Everything was on hold in the Boston College athletic offices this afternoon as officials waited for confirmation that football coach Jeff Jagodzinski was actually interviewing with the New York Jets -- something which Eagles officials told him would lead to his termination.
While there was no confirmation of any meeting taking place, BC officials made it clear that Jagodzinski's tenure could indeed be coming to an end, even if he doesn't talk to the Jets tonight.
"I think Jeff Jagodzinski did a great job here,'' said BC athletic director Gene DeFilippo late this afternoon. "But I want a person who wants to be at Boston College and who wants to stay here a long, long time. I thought I had that person.''
Despite the warnings, Jagodzinski was expected to meet with Jets officials later tonight or early tomorrow about filling the vacancy created when coach Eric Mangini was fired last week.
Although there had been various reports stating that a clause in Jagodzinski's contract prohibited any contact with NFL teams for his first three seasons -- the coach is in the second year of a five-year deal with a total compensation package of more than $1 million per season -- sources at BC said yesterday that no such clause existed, although there was an understanding that Jagodzinski, who was hired two years ago to replace Tom O'Brien, would refrain from seeking other jobs for at least three seasons.
The crux of the issue was not the contract, but the failure by Jagodzinski to tell DeFilippo about the contact with the Jets. DeFilippo learned of the situation between the Jets and Jagodzinski Saturday afternoon when a reporter asked him if any contact between the coach and team had been made. DeFilippo, who had asked Jagodzinski earlier about the matter and been told that published reports of an imminent meeting were false, was then informed that a meeting had been set up and that Jagodzinski had not told him the truth.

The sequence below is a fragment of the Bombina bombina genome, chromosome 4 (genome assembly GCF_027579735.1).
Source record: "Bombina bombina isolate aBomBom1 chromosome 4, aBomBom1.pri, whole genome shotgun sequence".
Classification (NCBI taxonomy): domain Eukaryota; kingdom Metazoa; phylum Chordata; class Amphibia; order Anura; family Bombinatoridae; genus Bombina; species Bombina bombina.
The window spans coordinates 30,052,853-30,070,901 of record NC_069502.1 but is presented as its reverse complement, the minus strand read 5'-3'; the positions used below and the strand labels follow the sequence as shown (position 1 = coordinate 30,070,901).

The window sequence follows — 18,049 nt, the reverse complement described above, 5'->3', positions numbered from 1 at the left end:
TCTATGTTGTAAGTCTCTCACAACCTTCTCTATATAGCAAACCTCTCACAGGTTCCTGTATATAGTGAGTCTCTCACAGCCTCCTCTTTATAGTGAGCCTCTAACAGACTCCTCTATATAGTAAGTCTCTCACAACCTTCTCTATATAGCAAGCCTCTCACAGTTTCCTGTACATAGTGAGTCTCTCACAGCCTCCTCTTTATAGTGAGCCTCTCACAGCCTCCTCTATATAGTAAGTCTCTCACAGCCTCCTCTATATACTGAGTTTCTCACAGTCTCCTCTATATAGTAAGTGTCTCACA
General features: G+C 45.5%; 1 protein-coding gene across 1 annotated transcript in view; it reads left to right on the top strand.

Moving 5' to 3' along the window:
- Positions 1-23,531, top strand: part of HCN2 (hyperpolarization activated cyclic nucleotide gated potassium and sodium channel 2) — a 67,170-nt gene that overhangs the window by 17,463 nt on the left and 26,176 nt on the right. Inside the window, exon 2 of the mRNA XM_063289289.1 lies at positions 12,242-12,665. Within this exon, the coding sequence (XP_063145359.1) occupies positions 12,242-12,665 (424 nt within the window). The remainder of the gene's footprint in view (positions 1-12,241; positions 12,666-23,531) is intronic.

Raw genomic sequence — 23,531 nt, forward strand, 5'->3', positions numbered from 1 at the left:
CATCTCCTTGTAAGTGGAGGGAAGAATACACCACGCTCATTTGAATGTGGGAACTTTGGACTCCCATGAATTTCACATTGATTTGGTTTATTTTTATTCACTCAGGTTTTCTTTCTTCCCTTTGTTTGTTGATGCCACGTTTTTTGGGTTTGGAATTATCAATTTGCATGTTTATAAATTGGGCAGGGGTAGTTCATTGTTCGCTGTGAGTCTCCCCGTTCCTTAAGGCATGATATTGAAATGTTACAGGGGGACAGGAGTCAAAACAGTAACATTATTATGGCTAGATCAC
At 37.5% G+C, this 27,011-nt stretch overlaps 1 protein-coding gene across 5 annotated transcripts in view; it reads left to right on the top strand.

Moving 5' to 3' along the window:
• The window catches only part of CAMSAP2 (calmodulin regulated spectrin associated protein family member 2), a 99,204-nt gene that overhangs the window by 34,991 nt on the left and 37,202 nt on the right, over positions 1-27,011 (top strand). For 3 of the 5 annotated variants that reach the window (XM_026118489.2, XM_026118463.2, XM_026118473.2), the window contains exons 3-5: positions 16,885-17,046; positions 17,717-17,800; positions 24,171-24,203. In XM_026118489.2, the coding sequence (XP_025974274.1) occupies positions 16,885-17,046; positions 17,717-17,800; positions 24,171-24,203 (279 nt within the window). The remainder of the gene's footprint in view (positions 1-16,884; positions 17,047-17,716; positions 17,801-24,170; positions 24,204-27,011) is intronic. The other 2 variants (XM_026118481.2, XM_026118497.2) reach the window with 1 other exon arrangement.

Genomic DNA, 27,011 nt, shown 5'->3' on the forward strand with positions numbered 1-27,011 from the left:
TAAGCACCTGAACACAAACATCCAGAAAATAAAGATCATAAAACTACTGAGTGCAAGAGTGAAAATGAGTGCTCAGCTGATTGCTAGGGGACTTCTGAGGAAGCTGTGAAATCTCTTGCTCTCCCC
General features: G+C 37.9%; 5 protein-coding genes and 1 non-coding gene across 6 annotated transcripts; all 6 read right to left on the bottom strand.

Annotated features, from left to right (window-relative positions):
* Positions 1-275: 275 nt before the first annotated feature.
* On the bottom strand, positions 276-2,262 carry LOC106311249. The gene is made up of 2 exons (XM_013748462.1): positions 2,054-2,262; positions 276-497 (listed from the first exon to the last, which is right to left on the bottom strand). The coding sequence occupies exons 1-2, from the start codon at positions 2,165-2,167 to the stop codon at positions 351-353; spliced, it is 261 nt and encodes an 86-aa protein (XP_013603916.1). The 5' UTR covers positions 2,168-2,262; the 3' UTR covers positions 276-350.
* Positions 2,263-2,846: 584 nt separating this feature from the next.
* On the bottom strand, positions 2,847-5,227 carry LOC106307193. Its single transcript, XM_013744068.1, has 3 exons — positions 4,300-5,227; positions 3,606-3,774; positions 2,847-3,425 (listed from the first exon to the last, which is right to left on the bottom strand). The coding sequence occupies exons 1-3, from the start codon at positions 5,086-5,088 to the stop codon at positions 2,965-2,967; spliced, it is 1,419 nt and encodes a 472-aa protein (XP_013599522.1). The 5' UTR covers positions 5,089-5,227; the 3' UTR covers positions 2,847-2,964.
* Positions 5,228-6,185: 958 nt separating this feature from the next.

Said one athletic director familiar with the situation who has dealt with contact between professional teams and his coaches, "Making contact with the NFL is not a big deal,'' said the athletic director. "If you are good, it happens all the time. We deal with it, just as long as I know about it, it's not a problem.''
When told that Jagodzinski had not told DeFilippo about meeting with the Jets, the athletic director paused. "That's different,'' he said. "I would have a big problem with that.''
DeFilippo was waiting to confirm that Jagodzinski had actually met with the Jets. As of late this afternoon, he had not talked to the coach since Sunday, when DeFilippo expressed his disappointment and anger at not being told the truth and told Jagodzinski that if he proceed with the meeting his job would be at risk.
Even if Jagodzinski canceled the meeting and wanted to return to BC, DeFilippo feels that the issue of trust had been breached, which would make it difficult for the coach to return for a third season.
Although Jagodzinski's total compensation package was substantial, the termination would be based on a much smaller base-salary, making it easier for the school to dismiss him.
If BC does fire Jagodzinski, the school is expected to fill the position quickly with an internal hire.
Although there had been early speculation that BC offensive coordinator Steve Logan was a frontrunner, defensive coordinator Frank Spaziani has emerged as an even stronger candidate.
Spaziani, who has been at BC for 12 years, was a finalist for the job two years ago when O'Brien left to take the head coaching job at North Carolina State. Spaziani provides the stability that DeFilippo wants for the program and would have almost no inclination to leave for another job.
- Michael Vega
- Mark Blaudschun
- Nancy Marrapese-Burrell